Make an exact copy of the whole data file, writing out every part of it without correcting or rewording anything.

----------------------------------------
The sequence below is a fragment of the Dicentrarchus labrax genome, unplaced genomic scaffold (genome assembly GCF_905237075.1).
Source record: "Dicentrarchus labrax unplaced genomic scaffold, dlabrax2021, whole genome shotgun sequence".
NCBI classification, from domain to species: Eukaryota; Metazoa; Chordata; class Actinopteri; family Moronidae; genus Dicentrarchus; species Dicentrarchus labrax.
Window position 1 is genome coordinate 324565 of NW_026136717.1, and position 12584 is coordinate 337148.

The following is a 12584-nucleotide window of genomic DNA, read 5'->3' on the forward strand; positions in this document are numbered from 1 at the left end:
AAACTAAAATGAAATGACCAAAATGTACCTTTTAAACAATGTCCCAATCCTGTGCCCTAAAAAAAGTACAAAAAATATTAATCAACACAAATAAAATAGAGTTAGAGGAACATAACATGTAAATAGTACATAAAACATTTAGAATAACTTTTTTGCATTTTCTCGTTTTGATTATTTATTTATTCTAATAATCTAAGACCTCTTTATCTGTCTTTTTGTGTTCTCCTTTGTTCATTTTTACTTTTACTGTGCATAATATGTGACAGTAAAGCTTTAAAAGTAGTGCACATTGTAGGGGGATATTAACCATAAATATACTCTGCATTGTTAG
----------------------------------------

The sequence below is a fragment of the Dicentrarchus labrax genome, unplaced genomic scaffold (genome assembly GCF_905237075.1).
Source record: "Dicentrarchus labrax unplaced genomic scaffold, dlabrax2021, whole genome shotgun sequence".
NCBI classification, from domain to species: Eukaryota; Metazoa; Chordata; class Actinopteri; family Moronidae; genus Dicentrarchus; species Dicentrarchus labrax.
Window position 1 is genome coordinate 324565 of NW_026136717.1, and position 12584 is coordinate 337148.

The following is a 12584-nucleotide window of genomic DNA, read 5'->3' on the forward strand; positions in this document are numbered from 1 at the left end:
AAACTAAAATGAAATGACCAAAATGTACCTTTTAAACAATGTCCCAATCCTGTGCCCTAAAAAAAGTACAAAAAATATTAATCAACACAAATAAAATAGAGTTAGAGGAACATAACATGTAAATAGTACATAAAACATTTAGAATAACTTTTTTGCATTTTCTCGTTTTGATTATTTATTTATTCTAATAATCTAAGACCTCTTTATCTGTCTTTTTGTGTTCTCCTTTGTTCATTTTTACTTTTACTGTGCATAATATGTGACAGTAAAGCTTTAAAAGTAGTGCACATTGTAGGGGGATATTAACCATAAATATACTCTGCATTGTTAG